Update July 14 at 2:10 PM: From Newsday, Negotiations between the LIRR unions and the MTA “have collapsed,” according to the unions, which are “now proceeding with strike plans.”
The MTA on Monday rejected a counteroffer from the unions and “presented no counter proposal,” lead union negotiator Anthony Simon said in a statement.
“MTA has clearly decided that provoking a strike is the course of action it intends to pursue,” Simon said, adding that no further negotiations are scheduled.
As the owner of a small business operating within the Long Island – New York City corridor, a potential Long Island Rail Road strike stirs thoughts of the impact it would have on the regions economy!
What might the economic hit be particularly occurring so soon after superstorm Sandy took her toll?
And, despite the strike deadline looming large on on July 20th, at the present time negotiations do not seem to be particularly urgent as ‘talks on Friday and Saturday were described as informal. And a return to the negotiating table was scheduled for Monday — six full days ahead of the deadline of 12:01 a.m. on July 20, when the unions can legally strike under federal law‘ (Source).
From an article in Newsday, Long Island’s home newspaper, here are some snippets of statistics, potential outcomes and expected economic ramifications of a LIRR strike.
A work stoppage on the Long Island Rail Road would follow major economic hits from superstorm Sandy in 2012 and the housing collapse and Great Recession that began in 2007, crises that continue to have aftershocks here.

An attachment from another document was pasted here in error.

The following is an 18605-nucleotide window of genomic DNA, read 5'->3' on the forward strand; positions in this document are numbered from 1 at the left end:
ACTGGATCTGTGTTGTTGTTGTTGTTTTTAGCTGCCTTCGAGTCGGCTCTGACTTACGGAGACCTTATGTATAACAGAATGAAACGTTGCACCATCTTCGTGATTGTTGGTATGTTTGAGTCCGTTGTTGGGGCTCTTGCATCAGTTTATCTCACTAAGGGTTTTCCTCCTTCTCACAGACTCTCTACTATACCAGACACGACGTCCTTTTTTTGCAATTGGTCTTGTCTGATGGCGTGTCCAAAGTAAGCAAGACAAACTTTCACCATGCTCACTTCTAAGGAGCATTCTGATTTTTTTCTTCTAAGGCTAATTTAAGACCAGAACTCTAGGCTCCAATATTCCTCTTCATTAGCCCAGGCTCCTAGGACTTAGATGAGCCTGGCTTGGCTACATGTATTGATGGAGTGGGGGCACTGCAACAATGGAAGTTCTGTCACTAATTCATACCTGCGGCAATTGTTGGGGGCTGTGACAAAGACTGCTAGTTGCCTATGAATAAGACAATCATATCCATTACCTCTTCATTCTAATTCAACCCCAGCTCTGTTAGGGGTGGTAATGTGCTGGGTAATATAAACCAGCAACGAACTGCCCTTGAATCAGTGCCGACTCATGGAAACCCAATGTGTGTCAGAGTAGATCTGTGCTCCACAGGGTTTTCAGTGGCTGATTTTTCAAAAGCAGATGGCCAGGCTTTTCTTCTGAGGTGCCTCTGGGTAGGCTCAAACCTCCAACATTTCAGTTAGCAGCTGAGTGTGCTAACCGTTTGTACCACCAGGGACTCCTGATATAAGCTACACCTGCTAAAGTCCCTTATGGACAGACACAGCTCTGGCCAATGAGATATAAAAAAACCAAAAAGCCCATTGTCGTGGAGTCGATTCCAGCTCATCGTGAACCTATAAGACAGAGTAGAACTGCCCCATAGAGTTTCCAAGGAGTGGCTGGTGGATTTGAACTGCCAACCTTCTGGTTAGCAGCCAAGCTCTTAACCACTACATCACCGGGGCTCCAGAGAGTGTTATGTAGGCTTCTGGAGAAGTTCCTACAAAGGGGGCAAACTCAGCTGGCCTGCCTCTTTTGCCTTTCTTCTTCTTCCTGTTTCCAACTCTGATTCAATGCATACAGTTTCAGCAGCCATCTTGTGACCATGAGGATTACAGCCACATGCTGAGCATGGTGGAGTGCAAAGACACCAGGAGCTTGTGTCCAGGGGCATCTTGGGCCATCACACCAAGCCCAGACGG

Thirty percent of Nassau County residents and 11 percent of Suffolk County residents commute to jobs in New York City, and one-third of them take the LIRR, according to estimates from Regional Plan Association, a think tank based in Manhattan.
For delis, dry cleaners, newsstands, restaurants and other small businesses that cater to LIRR riders — whether they be commuters or tourists — a strike of even a few days would be devastating.
The Island’s $5.6 billion tourism industry could be hard hit, said Irwin L. Kellner, chief economist for the MarketWatch.com financial information service. New York City residents and other vacationers wouldn’t be able to easily reach Island beaches.
Small business owners catering to commuters worry that a strike would bring their operations to a standstill.
Delis, restaurants, dry cleaners and other businesses in more than 70 business districts within walking distance of LIRR stations rely heavily on purchases from commuters, said Eric Alexander, executive director of Vision Long Island, a nonprofit community planning group.
Concerns about the impact of a strike on Long Island’s $5.6 billion tourism industry are focused on destinations such as Long Beach and Fire Island, many of whose visitors travel by train — and both of which are still recovering from superstorm Sandy.
A walkout would be expensive for rail commuters who dare to drive, easily costing three or four times what they are accustomed to spending — and possibly more.
$1 in every $4 of income earned by Long Islanders comes from employment in New York City
More than $26 billion is brought home to Long Island by commuters: $18.9 billion to Nassau, $7.6 billion to Suffolk
One third of the Island’s 269,400 commuters to New York City use the LIRR.
Jobs in Manhattan pay almost double the median wage per year as those on Long Island: $101,000 compared with $53,000.
Written by Michael Haltman, President of Hallmark Abstract Service, New York.
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